Government Wanta People at Home.
The ambitious Japanese, who works
hard in this country for wages that by
the month do not total much more than
half what he could earn in the United
States in a week, is naturally inclined
to legard America as a gulden op
portunity. If emigration to the States
were unhampered many Japanese would
flock there, eager to earn the 60, 70,
or more gold dollars a month that they
could easily obtain.
But the Japanese government recog-
Concluded on Pace 7. Column ;:.)
TEDDY SOMETIMES USED
INDEX OF TODAY'S NEWS
YESTERDAY'S Maximum temperature. 74.3
degree; minimum, 4S.4 degrees.
TODAY'S Increasing- cloudiness followed by
showers; cooler; winds mostly westerly.
' ' " War.
Paris apprehensive lest German drive near
coasr cloaks more important move else
where. Page 3.
Turks say allied army surrendered; .British
report aaverse. rage i.
Emilcn'B visit to remote British Island where
war was not known about is revealed.
, Page 2. i
French cruiser sunk in Adriatic by Austrian
suomarine. page 3.
Japan wants outlet In Asia, not in America,
but will brook no interference in expan
sion policy. Page 1.
Jane Addams says women are aroused by
horrors of war and united in determina
tion to find solution. Page 1.
Harvester Company denies it sought ad
vantage over competition in buying Yuca
tan sisal, page 2.
United States sends note accepting pay by
Germany for sinking ship Frye. Page 1.
Colonel Roosevelt tells how he defied Piatt
in vice-presidency matter. Page 1.
Bishop Cooke named president by Methodist
ooara at JJes Moines, page z.
Pacific Coast League results: Los Angeles
6, Portland 5; San Francisco 4, Venice 3;
Oakland-Venice, no game; rain. Page 12.
Phillies keep on - winning. Page 12.
Terrific batfest gives Detroit ten runs in one
inning. Page 12.
Racing autos tuned up for Saturday's and
Sunday's events. Page 13.
Oregon Aggies preparing for track meet at
Salem Friday. Page 13.
' Commercial and Marine.
Wool buyers come to Utah growers' terms.
Wheat flurry at Chicago follows bullish
war cables. Page 19.
Late advance in stocks lifts entire list.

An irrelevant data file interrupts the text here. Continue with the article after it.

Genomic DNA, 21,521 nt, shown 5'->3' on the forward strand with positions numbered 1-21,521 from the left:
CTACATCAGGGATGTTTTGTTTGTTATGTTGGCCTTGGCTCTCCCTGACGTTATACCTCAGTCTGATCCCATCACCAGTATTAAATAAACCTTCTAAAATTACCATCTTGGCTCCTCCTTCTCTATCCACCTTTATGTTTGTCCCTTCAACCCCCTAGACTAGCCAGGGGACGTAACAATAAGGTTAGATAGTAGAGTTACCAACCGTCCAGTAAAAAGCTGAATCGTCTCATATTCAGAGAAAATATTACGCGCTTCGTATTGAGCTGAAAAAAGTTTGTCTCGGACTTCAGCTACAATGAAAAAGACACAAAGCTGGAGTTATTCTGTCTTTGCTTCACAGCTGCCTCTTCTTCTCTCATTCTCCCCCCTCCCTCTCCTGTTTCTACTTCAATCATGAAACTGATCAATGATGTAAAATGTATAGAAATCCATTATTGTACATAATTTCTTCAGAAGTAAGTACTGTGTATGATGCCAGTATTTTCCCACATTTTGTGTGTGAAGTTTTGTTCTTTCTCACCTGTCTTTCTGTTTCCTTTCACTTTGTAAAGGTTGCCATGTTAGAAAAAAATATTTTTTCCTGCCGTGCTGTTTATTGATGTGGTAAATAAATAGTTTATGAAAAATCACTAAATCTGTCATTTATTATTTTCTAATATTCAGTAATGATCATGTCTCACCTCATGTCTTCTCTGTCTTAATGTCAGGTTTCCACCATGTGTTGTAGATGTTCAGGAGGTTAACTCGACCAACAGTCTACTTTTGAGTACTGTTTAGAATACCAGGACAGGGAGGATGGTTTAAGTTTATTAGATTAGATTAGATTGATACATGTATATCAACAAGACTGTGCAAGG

Orders given to insure safety of canal open
ing celebrants. Page 18.
Portland and Vicinity.
George L. Baker draws first place on bal
lot for Commlslonership. Paice 14.
Detailed programme for celebration at Ore
gon City locks announced. Page 18.
Funeral of T, Scott Brooke to be held today.
First boats passed through Celilo Canal.
Weather report, data and forecast. Page jH.
RIDEJOO CHEAP, SAYS LINE
Oregon Electric Asks $3 0 More on
Ticket TSecently Sold.
EUGENE. Or.. April 28 (Special.)
Because of its own mistake in under
charging a passenger, the Oregon Elec
tric has filed suit against Charles
Stonefield to collect $30 alleged to be
due on a ticket. The railroad says
the passenger was charged but $1S6.40
for two tickets to St. Louis and return
when the lawful rate is $216.40.
The railroad contends that because
the other lines over which Mr. Stone
field traveled will collect from it for
his passage, it is entitled to collect
from him. - . - ...
Mr. Stonefield is a lighthouse keeper
at Heeeta Head at the extreme north
west part of Lane County, more than
100 miles from Eugene.
DYING' GIRL0N LONG HIKE
Walk From Denver to L.os Angeles
LOS ANGELES. April 28. Miss
Phyllis Skrehot. 19 years old, whom the
doctors gave up last anuary as a hope
less victim of tuberculosis, has arrived
here from Denver on foot. She had
walked all the way, accompanied onlj
by a small burro and a large revolver
The girl said she weighed only 9t
pounds last January before starting or.
her journey, but now she weighs 125
pounds and enjoys perfect health. She
left here three hours after her arrival.
bound up the coast line for San Fran
A BOSS. BUT HE ALWAYS DID
Substitution of Arbitra
WORLD CONGRESS IN SESSION
Jane Addams Describes Con
vention at The Hague.